Afghanistan: A deal with the ‘relentless and violent’ Taliban

Special to

By John J. Metzler

UNITED NATIONS — President Donald Trump put Afghanistan back in the news again after his surprise Thanksgiving visit to U.S. troops stationed in the embattled South Asian country.

Besides bringing holiday cheer for American forces serving in the eighteen-year long conflict, the President again offered a conditional olive branch to the Taliban insurgents.

President Donald Trump in Afghanistan on Thanksgiving Day. / You Tube

After a meeting with Afghan President Ashraf Ghani, Donald Trump in his classic style stated, “The Taliban wants to make a deal, we’ll see if they make a deal.” He added, “If they do, they do, if they don’t, they don’t. That’s fine.”

The President’s broad brush offer to resume long-stalled negotiations with the Taliban militants while offering more style than substance, addressed one of Donald Trump’s key objectives, indeed campaign promises; winding down the Afghanistan commitment and reducing America’s military footprint.

U.S. forces have been in Afghanistan since late 2001, when George W. Bush, in the wake of the September 11th terrorist attacks on America, intervened militarily to crush the Al Qaida network and topple their Taliban regime protectors.

Yet. eighteen years later the ousted Islamic Taliban militants still control large swaths of the country, the central government in Kabul is hopelessly dependent of foreign aid and troops, corruption flows rampant, and “the security situation remains volatile,” to quote a recent UN report.

“The war in Afghanistan has been long and brutal, and the path to peace will be challenging,” adds the report by the UN Secretary General.

Approximately 12,500 American troops are still serving in the war weary land with 8,500 of them specifically part of a multinational NATO operation Resolute Support.  Mission strength stands at 17,000 troops largely from the USA, Germany, the United Kingdom and Italy.  Many American troops are deployed in a train, advise and assist mission to the Afghan army.

President Trump apparently wants to reduce overall American force strength by about 4,000.

Last week in the Security Council an Australian delegate stated, “There is no military solution to the conflict.  Dialogue and negotiation are the only path to a permanent settlement…We condemn the Taliban’s ongoing use of violence. We are disappointed that the Taliban continues to resist direct talks with the Afghan government.”

Afghanistan’s UN Ambassador Adela Raz stated, “On the security situation, the Taliban and the other transnational terrorist groups have continued be relentless and violent to create terror and fear.” The other “transnational groups” include Islamic State and Al-Qaida terrorists who  continue to sow hideous violence in Afghan cities.

As the Afghan delegate stressed, “Fighting terrorism is the basis of our critical partnership with the United States and our NATO partners, one to which Afghanistan remains firmly committed.”

Afghanistan remains a frazzled quilt of tribes, ethnicities and warlords more than what we would understand as a formal nation state. Nonetheless, over the past fifteen years the country of 38 million has assumed the trappings of modernity with regular elections for Parliament and the Presidency, notably expanded freedoms for women, and rebuilt infrastructure. Yet entrenched corruption and a lucrative narcotics trade bedevils what positive strides have been made.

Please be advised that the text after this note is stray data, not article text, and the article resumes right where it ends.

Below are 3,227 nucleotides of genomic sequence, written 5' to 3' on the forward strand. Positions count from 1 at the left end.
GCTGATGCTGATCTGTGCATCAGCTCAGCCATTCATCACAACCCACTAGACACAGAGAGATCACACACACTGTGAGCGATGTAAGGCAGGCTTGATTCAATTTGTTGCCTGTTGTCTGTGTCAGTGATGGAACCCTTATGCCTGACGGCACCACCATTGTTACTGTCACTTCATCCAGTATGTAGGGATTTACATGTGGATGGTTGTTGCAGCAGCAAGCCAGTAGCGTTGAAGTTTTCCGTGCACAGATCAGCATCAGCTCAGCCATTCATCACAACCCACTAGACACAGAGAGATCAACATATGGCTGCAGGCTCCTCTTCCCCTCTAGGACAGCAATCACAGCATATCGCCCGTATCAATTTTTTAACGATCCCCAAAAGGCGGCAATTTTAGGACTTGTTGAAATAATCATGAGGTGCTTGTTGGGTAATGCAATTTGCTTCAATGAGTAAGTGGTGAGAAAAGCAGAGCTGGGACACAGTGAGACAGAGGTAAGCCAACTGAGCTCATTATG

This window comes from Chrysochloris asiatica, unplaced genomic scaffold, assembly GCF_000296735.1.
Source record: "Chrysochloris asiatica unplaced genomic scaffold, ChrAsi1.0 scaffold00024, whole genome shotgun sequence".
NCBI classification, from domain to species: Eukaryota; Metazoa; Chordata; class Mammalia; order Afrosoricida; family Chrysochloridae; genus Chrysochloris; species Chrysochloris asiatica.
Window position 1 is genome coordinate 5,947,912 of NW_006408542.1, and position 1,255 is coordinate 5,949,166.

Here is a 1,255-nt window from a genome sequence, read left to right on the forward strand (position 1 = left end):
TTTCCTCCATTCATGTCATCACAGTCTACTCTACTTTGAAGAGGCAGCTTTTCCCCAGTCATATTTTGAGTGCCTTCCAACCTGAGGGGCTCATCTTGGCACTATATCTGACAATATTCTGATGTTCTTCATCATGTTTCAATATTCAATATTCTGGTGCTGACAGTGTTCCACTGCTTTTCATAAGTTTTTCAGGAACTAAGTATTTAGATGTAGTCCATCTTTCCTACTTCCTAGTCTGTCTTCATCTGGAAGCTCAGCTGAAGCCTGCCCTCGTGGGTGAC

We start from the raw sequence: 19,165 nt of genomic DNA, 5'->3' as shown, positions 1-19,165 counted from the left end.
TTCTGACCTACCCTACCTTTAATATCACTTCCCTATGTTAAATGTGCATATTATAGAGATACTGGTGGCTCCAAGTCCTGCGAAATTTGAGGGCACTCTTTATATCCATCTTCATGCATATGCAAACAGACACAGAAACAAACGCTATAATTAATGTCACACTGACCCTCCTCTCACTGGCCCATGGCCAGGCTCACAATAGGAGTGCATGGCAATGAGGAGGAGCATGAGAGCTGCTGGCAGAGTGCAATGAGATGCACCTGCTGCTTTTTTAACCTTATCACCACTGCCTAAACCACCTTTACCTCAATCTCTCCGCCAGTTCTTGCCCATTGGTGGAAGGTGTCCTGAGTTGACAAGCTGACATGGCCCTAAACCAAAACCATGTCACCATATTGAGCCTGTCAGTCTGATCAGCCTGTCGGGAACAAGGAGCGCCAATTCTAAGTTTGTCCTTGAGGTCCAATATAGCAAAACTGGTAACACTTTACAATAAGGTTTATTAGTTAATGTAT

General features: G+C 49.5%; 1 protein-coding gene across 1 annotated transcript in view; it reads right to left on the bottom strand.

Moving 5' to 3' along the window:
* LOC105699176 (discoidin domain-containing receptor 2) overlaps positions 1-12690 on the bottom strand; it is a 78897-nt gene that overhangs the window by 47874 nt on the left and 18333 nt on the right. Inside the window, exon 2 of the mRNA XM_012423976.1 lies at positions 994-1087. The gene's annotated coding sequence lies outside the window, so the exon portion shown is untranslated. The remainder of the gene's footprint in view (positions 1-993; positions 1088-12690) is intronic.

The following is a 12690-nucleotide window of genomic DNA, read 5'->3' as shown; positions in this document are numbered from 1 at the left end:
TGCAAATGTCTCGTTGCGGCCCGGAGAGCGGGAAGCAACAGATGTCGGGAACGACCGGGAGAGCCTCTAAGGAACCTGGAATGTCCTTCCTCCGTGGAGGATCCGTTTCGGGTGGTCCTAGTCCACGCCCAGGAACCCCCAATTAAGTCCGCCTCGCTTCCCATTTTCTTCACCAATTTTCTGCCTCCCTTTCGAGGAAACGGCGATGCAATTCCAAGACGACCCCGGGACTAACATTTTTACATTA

A UN Report concedes, “Despite some progress, corruption remains a pernicious challenge in Afghanistan, diverting valuable resources from where they are needed most and eroding public confidence in State institutions.” Corruption particularly affects the National Police.

So what about an long elusive political settlement?  Peace negotiations have continued but not inside the country. Some Taliban factions want to settle; but the gap between “tribal nationalist insurgents” vs “Islamic fundamentalist internationalists” remains deep.

Terrorists inside Afghanistan; such as Islamic State and Al Qaida clearly are not part of any domestic solution.  Taliban would be wise to distance themselves from these foreign forces.

Notably there’s the surreptitious role Pakistan has long played in its bordering country.  Factions in the Pakistan military such as the secret military parallel government the ISI have used the   Taliban as a cross border cat’s paw to advance Pakistani interests. Now that Pakistan has a reasonably forward looking government with Prime Minister Imran Khan, it’s time overdue for Washington to press for a deal here first.

President Trump is absolutely right to insist that a serious ceasefire must preclude peace negotiations; naturally Islamic State and Al Qaida will deliberately try to sabotage the peace process through brutal terrorist attacks throughout the country.

Then Taliban must talk directly with the Kabul government with whom it must ultimately settle.

For the USA it would be rash and shortsighted to set any phased withdrawals from Afghanistan until the situation has seriously stabilized. That will still take time.

John J. Metzler is a United Nations correspondent covering diplomatic and defense issues. He is the author of Divided Dynamism the Diplomacy of Separated Nations: Germany, Korea, China (2014). [See pre-2011 Archives]

You must be logged in to post a comment Login